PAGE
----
The combination of Nadal's whipping forehand and flat, forceful backhand is aided by his off-the-charts court coverage, the problems posed by being left-handed (though a righty in all other activities) and, most of all, his sheer love of the competitive cauldron. Says Gilbert, "What I love best about Nadal is his body language. Most times in tennis you look at the court and you can tell by a guy's body language what's the score. Not with Nadal. His competitive nature is great."
While it's impossible to tell if people are born with that kind of spirit, family ties have played a major role in Nadal's ascent. One uncle, Miguel Angel, was a top soccer player with FC Barcelona and Real Madrid, whose career showed young Rafa how much intensity it would take to be a world-class athlete. Even more significant was another uncle, Toni Nadal. If not quite good enough to be an ATP pro, Toni was an accomplished player who handed Rafa a racquet at age four. To say the boy took to the sport was an understatement. Growing up on the tiny island of Mallorca, Nadal rapidly lived and breathed tennis.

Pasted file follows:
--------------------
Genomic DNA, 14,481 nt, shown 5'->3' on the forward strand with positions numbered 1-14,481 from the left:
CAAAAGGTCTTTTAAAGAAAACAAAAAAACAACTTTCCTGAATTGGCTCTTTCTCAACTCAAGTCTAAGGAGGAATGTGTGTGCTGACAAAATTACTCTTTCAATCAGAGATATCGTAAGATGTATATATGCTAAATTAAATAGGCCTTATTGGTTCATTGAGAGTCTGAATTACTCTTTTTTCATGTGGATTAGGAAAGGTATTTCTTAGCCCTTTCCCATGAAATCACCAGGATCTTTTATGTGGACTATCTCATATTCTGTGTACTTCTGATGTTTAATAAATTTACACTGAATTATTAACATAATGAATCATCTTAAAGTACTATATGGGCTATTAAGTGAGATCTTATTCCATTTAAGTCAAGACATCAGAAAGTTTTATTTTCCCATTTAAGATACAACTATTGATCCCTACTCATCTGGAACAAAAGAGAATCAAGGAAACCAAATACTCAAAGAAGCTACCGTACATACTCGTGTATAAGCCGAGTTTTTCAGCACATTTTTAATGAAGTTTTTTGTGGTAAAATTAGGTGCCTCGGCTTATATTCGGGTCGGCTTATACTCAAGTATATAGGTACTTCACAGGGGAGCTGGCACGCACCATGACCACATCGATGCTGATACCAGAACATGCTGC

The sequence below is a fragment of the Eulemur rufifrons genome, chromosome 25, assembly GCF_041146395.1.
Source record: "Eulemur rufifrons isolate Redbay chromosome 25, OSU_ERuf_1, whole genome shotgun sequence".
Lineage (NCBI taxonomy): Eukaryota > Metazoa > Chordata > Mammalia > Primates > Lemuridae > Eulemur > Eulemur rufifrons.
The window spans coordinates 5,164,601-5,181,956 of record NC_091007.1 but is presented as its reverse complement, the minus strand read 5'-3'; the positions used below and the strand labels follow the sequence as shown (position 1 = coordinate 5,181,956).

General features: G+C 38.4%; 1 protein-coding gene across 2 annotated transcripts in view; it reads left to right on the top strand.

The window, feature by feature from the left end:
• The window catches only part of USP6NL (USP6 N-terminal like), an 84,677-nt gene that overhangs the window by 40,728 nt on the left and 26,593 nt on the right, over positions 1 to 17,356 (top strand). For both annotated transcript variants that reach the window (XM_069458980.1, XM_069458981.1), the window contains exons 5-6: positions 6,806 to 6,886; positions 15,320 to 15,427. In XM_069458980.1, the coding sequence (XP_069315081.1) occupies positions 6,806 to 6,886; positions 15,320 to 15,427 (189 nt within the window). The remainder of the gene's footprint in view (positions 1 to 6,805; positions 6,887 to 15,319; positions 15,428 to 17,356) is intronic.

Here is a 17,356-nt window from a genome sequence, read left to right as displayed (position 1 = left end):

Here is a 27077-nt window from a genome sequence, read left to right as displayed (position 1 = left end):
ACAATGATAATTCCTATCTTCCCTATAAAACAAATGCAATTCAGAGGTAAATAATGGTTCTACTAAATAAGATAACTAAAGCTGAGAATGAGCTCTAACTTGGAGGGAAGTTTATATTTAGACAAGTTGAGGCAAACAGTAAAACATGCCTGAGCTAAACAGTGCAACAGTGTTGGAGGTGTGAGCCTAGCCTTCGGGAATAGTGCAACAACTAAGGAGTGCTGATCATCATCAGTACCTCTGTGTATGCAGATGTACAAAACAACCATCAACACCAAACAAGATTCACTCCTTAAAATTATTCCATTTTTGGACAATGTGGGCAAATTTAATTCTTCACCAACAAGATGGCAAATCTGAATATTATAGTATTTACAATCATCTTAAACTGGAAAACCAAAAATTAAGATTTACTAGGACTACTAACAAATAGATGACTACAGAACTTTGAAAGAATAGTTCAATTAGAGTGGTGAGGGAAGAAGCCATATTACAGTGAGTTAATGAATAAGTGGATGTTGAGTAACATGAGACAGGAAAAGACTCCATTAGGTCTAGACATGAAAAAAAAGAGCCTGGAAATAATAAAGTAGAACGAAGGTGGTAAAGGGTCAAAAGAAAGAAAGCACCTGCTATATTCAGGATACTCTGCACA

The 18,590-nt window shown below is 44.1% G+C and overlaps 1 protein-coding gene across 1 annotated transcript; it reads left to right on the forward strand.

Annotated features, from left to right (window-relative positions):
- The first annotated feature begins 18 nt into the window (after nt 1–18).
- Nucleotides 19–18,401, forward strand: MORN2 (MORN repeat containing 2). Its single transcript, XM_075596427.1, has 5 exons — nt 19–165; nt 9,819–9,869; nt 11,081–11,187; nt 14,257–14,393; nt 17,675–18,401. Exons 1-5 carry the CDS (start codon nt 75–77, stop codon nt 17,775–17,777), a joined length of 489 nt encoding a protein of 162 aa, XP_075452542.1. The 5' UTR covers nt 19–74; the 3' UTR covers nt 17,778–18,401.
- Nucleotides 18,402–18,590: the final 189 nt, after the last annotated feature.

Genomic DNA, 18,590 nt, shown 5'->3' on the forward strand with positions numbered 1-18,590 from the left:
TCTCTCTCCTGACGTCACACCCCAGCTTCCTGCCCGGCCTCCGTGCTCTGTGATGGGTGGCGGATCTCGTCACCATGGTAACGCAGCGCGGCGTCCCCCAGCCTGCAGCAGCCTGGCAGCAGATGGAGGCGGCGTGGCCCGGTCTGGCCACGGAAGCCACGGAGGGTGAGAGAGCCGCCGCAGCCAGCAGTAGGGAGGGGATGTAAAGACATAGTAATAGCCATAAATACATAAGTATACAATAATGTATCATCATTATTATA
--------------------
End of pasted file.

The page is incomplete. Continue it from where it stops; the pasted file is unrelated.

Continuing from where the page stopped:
In many ways, Nadal's decision to hone his game in Mallorca and decline the chance to train at a national academy further boosted his confidence. Some players need to be surrounded by other coaches and players in order to remain disciplined. But there was never any doubt of young Rafa's drive - an ambition that caught the attention of a fellow Mallorcan, Carlos Moya.
"A few years ago I asked him if he would like to have a career like mine," Moya told the Spanish publication, Metropolitan. "He looked at me with the sincerity that you usually find in small children and said, quite seriously, that he aspired to more. And, I knew that he would be a better player than me."